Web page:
OTTAWA -- Attawapiskat First Nation Chief Theresa Spence has agreed to end her hunger protest and Assembly of First Nations National Chief Shawn Atleo is coming back to work, but Ottawa-First Nations politics are not returning to normal.
Spence agreed Wednesday to stop her 44-day fast in which she stayed in a teepee on a frigid island in the Ottawa River upstream from Parliament Hill and pushed First Nations issues to the top of the national political agenda.
The protest commanded the attention of Prime Minister Stephen Harper, his ministers and his top officials and galvanized public opinion in Canada and around the world, revealing a stark division between people who want to see more help for First Nations and those who believe they already get too much.
The protest also exacerbated a schism within the Assembly of First Nations, with many chiefs questioning Atleo's leadership.
"Our shared goal is simple and clear: to guarantee that our children can achieve the brighter future that they deserve. This is what every chief across this country, every member of the Assembly of First Nations, will continue to fight to achieve," Atleo said in a statement Wednesday.
"Our mandate is to advance the priorities of First Nations in those areas and to achieve that justice for our children. We have made real progress in recent weeks. Our journey -- the chiefs, the AFN and mine -- will not be over until we have won those guarantees."
Those sentiments aren't new, but Spence's protest, coupled with the thousands of people who marched in the streets and blocked highways in the dead of winter under the Idle No More banner, gave Canada a taste of the impatience aboriginal communities have with the status quo.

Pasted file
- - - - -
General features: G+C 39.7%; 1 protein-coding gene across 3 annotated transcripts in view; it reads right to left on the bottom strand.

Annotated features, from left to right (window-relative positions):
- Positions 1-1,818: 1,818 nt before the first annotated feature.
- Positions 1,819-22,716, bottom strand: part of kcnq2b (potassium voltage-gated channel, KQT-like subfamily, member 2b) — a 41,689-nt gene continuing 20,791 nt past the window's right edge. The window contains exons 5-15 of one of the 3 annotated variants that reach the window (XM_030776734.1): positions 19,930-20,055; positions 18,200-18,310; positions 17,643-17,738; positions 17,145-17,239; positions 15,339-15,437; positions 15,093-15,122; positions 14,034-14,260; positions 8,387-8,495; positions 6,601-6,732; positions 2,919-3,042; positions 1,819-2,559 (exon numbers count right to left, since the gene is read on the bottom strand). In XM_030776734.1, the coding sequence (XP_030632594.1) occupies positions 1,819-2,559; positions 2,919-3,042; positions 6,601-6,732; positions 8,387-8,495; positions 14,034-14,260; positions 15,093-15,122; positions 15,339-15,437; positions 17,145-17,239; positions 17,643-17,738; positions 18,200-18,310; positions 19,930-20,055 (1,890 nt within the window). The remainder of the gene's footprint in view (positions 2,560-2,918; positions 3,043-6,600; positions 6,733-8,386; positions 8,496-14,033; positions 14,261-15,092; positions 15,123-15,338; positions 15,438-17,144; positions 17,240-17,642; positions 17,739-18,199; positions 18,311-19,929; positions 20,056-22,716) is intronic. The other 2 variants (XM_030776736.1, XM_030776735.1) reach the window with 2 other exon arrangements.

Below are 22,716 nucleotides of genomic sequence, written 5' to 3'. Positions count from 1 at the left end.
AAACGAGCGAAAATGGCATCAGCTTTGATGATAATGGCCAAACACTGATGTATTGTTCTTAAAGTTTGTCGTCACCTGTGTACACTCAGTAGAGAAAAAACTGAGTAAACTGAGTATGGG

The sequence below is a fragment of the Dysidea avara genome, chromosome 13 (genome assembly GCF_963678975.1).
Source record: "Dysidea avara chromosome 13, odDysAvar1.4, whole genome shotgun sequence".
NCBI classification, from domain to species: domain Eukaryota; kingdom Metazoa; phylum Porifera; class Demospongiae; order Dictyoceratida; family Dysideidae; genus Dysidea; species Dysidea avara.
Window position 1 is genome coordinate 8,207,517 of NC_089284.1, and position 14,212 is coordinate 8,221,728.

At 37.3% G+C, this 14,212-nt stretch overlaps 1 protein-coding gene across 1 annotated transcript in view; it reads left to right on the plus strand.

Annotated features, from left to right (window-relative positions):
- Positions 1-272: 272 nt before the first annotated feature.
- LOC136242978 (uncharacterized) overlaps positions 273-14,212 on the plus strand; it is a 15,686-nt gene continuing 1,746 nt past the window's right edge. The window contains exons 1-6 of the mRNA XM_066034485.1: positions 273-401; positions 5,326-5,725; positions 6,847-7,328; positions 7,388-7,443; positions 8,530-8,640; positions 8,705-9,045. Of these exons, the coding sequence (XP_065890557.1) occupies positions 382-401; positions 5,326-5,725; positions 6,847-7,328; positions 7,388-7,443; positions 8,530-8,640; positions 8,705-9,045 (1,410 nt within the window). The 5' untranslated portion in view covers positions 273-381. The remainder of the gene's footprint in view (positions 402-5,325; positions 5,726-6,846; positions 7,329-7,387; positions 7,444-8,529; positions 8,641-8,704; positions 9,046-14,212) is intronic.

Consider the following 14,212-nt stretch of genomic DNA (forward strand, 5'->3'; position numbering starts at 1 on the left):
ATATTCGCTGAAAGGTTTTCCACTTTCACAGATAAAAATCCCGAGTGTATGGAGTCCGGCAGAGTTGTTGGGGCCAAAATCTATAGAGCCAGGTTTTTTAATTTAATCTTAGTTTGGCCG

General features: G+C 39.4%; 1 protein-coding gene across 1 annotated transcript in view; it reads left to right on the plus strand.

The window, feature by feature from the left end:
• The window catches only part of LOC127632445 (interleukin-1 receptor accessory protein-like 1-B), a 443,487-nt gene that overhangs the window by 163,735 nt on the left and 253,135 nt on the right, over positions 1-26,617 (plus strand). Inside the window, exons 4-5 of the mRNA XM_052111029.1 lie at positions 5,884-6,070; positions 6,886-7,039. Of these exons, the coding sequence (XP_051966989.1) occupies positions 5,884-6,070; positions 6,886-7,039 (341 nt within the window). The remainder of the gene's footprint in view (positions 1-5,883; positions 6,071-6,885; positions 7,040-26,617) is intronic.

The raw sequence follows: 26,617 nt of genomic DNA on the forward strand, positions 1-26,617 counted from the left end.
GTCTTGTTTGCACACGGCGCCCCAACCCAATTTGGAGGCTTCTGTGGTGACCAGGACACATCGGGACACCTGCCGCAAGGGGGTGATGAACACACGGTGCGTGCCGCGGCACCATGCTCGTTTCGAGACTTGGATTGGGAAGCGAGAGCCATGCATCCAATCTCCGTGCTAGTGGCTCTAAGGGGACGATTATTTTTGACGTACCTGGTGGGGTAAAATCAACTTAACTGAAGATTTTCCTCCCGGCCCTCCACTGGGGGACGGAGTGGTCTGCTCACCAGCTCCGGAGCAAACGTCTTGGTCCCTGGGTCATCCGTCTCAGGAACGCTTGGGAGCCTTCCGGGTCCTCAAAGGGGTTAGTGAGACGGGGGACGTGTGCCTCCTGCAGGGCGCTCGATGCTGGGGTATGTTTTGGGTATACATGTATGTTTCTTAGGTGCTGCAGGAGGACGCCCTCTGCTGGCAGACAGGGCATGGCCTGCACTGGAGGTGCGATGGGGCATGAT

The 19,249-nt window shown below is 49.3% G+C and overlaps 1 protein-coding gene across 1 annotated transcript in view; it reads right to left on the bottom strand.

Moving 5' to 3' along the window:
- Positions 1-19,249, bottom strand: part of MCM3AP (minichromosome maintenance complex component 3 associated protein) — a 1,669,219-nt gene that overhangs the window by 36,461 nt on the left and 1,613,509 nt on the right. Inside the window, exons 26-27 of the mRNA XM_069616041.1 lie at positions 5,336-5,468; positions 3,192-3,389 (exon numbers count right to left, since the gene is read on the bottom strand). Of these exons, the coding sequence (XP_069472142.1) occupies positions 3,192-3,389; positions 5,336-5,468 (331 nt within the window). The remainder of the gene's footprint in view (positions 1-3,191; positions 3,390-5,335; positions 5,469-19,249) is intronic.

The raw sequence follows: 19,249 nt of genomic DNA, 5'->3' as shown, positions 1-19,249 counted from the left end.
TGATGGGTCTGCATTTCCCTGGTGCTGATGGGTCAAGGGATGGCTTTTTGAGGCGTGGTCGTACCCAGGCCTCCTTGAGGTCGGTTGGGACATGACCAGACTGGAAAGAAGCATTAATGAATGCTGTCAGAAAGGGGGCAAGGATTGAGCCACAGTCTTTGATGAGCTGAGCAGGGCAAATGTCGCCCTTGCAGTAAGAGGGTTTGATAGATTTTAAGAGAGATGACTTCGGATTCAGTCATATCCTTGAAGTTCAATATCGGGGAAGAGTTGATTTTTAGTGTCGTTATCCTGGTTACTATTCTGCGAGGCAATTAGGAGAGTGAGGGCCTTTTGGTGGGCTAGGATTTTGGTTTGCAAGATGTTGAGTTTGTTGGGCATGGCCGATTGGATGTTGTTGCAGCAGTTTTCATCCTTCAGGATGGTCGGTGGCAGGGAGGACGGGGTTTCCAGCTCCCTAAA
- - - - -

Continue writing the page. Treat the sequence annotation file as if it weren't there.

On Wednesday, First Nations leaders served notice they don't intend to fade away. "Chief Spence is a brave warrior and we commend her foresight and commitment to propel the First Nations agenda to the forefront, which governments have dismally failed to do since Confederation," Manitoba chiefs said in a joint statement.
"The chiefs in Manitoba agree to continue the fight that will bring expedient fundamental change."
Spence has been subsisting on only fish broth and medicinal tea since Dec. 11 to push for a meeting between First Nations leaders, the prime minister and the Governor General.
Both she and Manitoba elder Raymond Robinson, who has been engaged in a similar protest, have agreed to stop.
"It's brought worldwide attention to the issues," Cross Lake Chief Garrison Settee said. "He's a hero. They are both heroes to us."
The breakthrough comes after a coalition of Liberal and NDP politicians and First Nations chiefs agreed to a declaration spelling out 13 demands for continuing negotiations between First Nations and the federal government.
The declaration calls for improvements to housing and schools on reserves and an immediate meeting between the Governor General, the federal and provincial governments and all First Nations.
It also says historic treaties that originally defined the relationship between many First Nations and Ottawa should be modernized and fully implemented within five years.
Numerous chiefs and band councillors from the northern Ontario region around Attawapiskat are travelling to the capital to be part of a procession today that will honour Spence. A separate celebration in Vancouver is meant to underscore Atleo's leadership credentials.
He is returning to work after taking a sick leave.
"The important thing is that we continue to make progress so that the living standards of our aboriginal people improve and that their opportunities for participating in the economy continue to improve," Harper said Wednesday at an event in Cambridge, Ont.
"Those opportunities exist with resource development in remote areas, with the shortage of labour the Canadian economy is going to be experiencing, and I want to see aboriginal people, particularly young aboriginal people, take advantage of those opportunities."
-- The Canadian Press